The Supreme Court declined to hear a challenge to a ruling that struck down North Carolina's voter identification law.
The Supreme Court declined to hear a challenge to a ruling that struck down North Carolina’s voter identification law. | Getty

The Supreme Court is leaving in place a ruling that struck down North Carolina’s voter identification law as unconstitutional because it was intended to suppress the votes of African Americans.

Chief Justice John Roberts issued an unusual statement Monday saying the high court’s decision not to wade into the case should not be taken as an indication of the justices’ views on the broader issues at stake. He suggested the high court’s decision was due to confusion over the newly-elected Democratic governor and attorney general’s efforts to have the state back out of the litigation and accept the 4th Circuit’s decision last year voiding the controversial measure.

“Given the blizzard of filings over who is and who is not authorized to seek review in this Court under North Carolina law, it is important to recall our frequent admonition that ‘[t]he denial of a writ of certiorari imports no expression of opinion upon the merits of the case,'” Roberts wrote.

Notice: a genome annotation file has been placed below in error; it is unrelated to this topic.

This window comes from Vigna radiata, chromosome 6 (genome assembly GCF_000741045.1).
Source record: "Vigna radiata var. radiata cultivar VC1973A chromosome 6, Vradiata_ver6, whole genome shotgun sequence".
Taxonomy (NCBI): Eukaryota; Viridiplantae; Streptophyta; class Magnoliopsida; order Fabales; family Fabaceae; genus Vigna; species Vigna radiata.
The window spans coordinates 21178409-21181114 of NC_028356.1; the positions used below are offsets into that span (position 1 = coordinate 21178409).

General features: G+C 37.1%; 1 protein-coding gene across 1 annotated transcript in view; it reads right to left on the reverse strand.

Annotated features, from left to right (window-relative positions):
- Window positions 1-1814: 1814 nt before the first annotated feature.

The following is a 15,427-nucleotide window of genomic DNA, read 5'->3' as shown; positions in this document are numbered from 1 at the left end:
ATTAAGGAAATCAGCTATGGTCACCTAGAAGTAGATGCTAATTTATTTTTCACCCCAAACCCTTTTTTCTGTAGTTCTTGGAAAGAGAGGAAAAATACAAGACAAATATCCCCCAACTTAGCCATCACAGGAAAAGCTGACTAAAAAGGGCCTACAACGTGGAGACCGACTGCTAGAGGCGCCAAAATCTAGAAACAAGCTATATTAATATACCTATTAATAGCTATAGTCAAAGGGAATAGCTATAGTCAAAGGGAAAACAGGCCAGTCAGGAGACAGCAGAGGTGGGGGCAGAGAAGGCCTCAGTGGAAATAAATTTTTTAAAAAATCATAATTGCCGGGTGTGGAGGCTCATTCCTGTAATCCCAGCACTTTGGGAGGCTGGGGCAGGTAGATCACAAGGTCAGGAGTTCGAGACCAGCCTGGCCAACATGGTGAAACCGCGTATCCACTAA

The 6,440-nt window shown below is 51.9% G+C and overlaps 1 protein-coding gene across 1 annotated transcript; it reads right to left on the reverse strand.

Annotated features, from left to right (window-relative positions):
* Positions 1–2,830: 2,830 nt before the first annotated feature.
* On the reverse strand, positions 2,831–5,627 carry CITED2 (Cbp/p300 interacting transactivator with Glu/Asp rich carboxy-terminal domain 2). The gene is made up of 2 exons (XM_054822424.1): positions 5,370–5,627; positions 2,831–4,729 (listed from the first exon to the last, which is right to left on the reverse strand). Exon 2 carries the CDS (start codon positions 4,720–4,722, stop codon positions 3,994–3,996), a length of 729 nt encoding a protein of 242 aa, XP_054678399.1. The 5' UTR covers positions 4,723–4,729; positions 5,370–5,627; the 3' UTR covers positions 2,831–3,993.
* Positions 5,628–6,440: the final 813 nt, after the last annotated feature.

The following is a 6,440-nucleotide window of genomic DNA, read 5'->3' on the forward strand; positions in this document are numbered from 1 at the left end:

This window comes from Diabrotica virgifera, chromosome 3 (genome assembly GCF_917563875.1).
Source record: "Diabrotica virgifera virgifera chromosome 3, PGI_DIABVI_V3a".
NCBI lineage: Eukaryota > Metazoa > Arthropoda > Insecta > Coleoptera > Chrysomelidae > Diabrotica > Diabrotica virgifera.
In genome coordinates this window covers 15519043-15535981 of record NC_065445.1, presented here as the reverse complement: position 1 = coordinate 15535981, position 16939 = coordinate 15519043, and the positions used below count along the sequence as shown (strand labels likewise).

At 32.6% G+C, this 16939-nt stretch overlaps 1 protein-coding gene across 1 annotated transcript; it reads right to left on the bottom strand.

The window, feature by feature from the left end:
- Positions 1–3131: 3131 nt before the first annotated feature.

No justice publicly dissented from the court’s decision not to take the case or indicated whether he or she agreed with Roberts’ explanation of why the court was punting on the issue.

North Carolina’s Republican-controlled legislature passed the measure in 2013, requiring the presentation of photo ID at the polls, shortening the early-voting period, and ending the practice of same-day registration.

In April 2016, a district court judge appointed by President George W. Bush issued a nearly-500-page ruling turning down a challenge to the law. However, a three-judge panel of Democratic appointees on the Richmond-based 4th Circuit Court of Appeals reversed that decision last July and held that the law was passed with the intent of discriminating on the basis of race.

Then-Gov. Pat McCrory, a Republican, asked the Supreme Court to step in on an emergency basis. However, the law remained blocked through last fall’s election because the justices deadlocked, 4-4, on the issue. It was one of several cases likely affected by the death of Supreme Court Justice Antonin Scalia early last year.

 

Democratic Gov. Roy Cooper, who won election last November sought to withdraw the state’s appeal, as did Democratic Attorney General Josh Stein. However, Republican leaders in the state legislature asked the Supreme Court to hear the case despite Cooper and Stein’s objections.

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